In the back, the Rua Conde de Baependi. On the corner of the praça, left side, the first methodist temple in Brazil, inaugurated in 1882. In the center of the image, a statue of the writer José de Alencar. The praça was known as Largo do Catete. In 1897 its name changed (to José de Alencar) with the arrival of the statue of sculptor Rodolfo Bernadelli. On the right side, one can see the Nossa Senhora da Glória Church, at Largo do Machado, in the neighboring Catete.

Photographer: A. Ribeiro.
Collection: G. Ermakoff

Sources: O Rio de Janeiro Que Não Vivi & Rio Antigo

Hotel dos Estrangeiros

Built in 1849, located on the present-day Ruas Senador Vergueiro and Barão do Flamengo, it was likely inspired by the Pharoux and its success. Providing first-class services, it offered novelties as well, such as private telephones in guests’ quarters.

With its rise in popularity, it became the meeting place for politicians and was the stage of the assassination of Senator Pinheiro Machado in 1915. The politician was stabbed in the back by a man in the hotel’s lobby, with his last words being “Canalha! Apunhalaram-me!” The man who killed him would later say it was his only crime in life, that he acted alone, and did a service to the entire country because the senator was a bad man.

The hotel’s popularity, however, didn’t suffer from the event and continued til April 1950, at which point it went bankrupt and was subsequently demolished. The Edifício Simón Bolivar apartment complex would later take its place, though now it’s the Restaurante Planalto.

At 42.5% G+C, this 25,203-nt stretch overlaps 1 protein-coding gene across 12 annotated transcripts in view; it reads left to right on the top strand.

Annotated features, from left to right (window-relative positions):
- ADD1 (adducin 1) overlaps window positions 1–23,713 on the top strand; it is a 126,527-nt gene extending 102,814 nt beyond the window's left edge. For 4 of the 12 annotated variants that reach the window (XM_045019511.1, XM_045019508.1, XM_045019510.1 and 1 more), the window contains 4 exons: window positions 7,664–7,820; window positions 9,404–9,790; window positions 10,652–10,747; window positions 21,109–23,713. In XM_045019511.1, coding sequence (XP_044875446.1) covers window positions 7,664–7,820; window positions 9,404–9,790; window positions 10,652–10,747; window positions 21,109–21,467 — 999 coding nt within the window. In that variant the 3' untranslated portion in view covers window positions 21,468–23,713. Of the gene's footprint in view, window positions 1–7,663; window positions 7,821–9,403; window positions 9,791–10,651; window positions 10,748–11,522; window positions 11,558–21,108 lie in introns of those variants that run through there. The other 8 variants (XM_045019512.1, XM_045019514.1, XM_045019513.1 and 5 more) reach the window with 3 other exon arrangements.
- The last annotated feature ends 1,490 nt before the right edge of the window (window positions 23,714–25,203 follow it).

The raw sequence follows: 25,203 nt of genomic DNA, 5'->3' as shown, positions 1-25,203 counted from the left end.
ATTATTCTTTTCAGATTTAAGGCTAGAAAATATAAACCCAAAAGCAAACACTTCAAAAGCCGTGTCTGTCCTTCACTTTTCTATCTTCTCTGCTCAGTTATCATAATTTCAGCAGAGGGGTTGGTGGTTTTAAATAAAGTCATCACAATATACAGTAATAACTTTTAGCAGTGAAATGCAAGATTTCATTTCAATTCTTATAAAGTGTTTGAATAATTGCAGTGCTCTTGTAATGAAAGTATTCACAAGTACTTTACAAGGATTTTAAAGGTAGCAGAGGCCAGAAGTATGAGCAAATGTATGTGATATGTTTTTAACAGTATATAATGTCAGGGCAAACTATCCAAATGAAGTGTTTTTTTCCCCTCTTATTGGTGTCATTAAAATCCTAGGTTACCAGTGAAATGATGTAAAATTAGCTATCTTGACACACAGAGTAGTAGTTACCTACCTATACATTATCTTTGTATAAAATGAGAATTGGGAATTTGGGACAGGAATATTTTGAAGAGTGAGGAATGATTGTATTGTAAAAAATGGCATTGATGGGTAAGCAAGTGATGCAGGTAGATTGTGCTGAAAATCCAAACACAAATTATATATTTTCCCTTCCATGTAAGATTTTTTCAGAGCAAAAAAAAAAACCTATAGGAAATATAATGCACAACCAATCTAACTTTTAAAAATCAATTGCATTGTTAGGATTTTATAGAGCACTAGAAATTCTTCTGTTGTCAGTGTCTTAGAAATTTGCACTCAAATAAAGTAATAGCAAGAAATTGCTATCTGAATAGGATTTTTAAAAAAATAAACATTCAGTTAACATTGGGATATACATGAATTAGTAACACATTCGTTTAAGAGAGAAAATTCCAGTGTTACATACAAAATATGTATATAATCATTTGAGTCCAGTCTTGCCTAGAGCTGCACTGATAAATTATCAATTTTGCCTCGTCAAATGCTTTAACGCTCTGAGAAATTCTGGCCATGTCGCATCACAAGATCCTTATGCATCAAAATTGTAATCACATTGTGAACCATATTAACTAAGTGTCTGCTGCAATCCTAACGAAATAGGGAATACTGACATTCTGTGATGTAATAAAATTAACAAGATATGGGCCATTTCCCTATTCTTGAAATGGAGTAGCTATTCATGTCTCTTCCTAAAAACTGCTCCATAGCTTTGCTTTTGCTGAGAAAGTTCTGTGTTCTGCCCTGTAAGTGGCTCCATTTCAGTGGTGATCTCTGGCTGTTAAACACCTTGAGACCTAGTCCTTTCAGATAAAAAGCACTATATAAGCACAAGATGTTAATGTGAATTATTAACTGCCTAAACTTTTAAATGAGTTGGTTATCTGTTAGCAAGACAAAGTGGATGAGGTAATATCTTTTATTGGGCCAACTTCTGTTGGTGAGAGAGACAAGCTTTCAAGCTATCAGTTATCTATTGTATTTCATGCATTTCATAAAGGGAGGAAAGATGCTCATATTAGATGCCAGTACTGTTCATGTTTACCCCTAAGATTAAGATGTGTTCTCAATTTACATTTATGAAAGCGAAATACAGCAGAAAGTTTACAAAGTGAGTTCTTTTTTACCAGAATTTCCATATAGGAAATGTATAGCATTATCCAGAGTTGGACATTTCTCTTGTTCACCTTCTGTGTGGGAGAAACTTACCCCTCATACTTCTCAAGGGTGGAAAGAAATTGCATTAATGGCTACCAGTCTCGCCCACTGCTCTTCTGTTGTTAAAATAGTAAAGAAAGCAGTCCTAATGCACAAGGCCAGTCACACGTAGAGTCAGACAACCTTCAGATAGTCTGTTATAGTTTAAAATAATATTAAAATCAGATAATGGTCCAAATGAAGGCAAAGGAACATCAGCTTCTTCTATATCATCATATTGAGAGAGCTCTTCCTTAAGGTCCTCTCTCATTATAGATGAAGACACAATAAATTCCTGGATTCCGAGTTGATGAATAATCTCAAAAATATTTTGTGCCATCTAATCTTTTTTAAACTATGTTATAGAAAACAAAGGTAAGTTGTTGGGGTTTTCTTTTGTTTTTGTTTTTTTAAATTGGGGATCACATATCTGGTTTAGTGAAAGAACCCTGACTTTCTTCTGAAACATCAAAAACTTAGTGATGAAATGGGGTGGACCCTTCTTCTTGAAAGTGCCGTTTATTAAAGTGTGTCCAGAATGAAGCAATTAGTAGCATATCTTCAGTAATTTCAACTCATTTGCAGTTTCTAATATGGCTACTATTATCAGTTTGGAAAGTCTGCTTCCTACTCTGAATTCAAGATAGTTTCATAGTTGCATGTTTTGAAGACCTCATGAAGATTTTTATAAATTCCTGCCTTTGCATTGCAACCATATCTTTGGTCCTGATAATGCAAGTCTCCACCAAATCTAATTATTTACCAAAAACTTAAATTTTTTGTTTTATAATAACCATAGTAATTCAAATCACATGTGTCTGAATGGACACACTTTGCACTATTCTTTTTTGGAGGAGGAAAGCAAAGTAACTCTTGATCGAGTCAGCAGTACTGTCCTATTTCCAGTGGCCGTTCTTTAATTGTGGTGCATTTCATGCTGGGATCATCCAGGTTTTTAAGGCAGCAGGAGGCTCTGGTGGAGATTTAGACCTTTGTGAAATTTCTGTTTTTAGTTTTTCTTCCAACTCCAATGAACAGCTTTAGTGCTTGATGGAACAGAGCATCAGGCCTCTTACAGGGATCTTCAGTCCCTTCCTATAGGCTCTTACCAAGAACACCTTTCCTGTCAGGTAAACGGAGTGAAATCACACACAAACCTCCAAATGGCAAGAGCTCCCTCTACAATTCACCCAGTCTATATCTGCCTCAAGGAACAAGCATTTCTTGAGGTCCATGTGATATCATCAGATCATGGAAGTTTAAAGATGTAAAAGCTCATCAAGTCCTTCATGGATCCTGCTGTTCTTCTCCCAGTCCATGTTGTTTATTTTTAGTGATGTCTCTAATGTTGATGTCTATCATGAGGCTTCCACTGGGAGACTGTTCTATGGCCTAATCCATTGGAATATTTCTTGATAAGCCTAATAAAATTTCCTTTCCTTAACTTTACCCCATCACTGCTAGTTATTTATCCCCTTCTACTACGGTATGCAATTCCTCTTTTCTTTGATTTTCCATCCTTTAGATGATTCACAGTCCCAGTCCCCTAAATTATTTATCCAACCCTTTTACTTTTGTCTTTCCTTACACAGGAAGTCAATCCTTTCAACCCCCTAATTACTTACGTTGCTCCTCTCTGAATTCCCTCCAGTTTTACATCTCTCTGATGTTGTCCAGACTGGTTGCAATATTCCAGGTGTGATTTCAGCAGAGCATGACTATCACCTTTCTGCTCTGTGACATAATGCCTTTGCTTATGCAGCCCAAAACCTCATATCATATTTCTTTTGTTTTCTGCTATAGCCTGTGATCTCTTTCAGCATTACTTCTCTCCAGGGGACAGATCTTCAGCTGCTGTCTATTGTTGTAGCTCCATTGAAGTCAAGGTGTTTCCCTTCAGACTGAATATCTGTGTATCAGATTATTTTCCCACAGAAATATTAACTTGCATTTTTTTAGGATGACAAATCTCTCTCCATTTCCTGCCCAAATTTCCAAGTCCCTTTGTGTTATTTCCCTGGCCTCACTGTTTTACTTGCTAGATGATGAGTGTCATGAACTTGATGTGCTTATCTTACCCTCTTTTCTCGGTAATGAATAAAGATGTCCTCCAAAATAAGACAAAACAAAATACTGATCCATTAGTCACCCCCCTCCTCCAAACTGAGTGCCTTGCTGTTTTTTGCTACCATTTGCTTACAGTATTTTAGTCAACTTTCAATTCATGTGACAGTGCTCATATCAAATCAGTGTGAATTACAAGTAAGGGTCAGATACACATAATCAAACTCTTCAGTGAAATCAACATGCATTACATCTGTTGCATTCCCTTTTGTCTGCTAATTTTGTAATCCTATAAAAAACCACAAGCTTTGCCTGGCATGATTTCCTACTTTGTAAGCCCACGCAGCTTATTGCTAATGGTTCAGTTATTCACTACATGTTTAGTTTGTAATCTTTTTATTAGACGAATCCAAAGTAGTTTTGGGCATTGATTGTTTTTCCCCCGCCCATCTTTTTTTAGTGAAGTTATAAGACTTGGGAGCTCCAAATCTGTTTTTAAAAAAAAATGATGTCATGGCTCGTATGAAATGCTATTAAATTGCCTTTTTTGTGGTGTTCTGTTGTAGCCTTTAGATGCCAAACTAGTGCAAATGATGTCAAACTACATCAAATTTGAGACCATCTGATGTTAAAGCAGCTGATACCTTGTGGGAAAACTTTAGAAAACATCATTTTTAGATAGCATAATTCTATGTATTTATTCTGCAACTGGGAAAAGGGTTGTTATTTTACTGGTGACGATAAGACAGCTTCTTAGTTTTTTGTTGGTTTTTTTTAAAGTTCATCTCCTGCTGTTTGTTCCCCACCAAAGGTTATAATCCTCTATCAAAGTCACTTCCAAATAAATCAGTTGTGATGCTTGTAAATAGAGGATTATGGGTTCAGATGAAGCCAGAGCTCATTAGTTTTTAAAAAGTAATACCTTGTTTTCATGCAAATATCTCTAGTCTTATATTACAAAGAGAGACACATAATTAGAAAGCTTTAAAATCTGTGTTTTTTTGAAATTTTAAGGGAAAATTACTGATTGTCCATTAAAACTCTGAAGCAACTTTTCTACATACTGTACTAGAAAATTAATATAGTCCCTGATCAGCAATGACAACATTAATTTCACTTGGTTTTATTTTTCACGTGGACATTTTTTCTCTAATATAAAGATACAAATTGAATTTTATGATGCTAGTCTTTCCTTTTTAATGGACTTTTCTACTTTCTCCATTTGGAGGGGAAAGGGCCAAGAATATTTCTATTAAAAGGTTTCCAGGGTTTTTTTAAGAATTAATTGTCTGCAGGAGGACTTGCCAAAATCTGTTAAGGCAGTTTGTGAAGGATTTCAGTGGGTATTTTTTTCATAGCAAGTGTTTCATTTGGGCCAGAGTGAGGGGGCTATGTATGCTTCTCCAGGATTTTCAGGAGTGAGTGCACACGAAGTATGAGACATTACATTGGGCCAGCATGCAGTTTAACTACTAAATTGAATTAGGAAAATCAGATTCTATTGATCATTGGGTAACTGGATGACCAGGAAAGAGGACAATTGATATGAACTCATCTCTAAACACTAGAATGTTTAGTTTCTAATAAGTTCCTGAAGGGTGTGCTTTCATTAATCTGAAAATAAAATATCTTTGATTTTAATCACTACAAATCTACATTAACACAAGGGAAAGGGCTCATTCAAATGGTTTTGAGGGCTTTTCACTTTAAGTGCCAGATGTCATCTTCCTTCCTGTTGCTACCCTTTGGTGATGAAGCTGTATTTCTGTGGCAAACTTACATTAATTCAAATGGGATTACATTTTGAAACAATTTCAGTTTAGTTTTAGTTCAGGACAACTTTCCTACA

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Pics 1-6 are of Hotel dos Estrangeiros
1. 1875 / 2. 1904 / 3 & 4. 1915 / 5. Late 1910s / 6. Then vs. Now / 7. 1906-2005

Source

Creation of Penha – 1927

Construção da Penha - Apr 1927(uma bella rua já construida onde se vê a encantadora Igreja da Penha)

This cool picture (click to enlarge) was found in the April 9th 1927 edition of RdS, under an article called “A Solução do Problema da Habitação: As Obras da Cia. Brasileira de Terrenos na Penha” (The Solution to the Housing Problem: Construction by the Brazilian Land Company in Penha). The company was working on 700k square meters of land, divided up into 1,500 lots, building 500 “hygenic” houses to be sold in installments.

I tried to find what street this is today but had some difficulty. Given the angle, I’d venture to say it’s Estrada José Rucas that connects with Av. Nossa Senhora da Penha. Edit: I found a reference stating it’s actually Rua Maçapuri.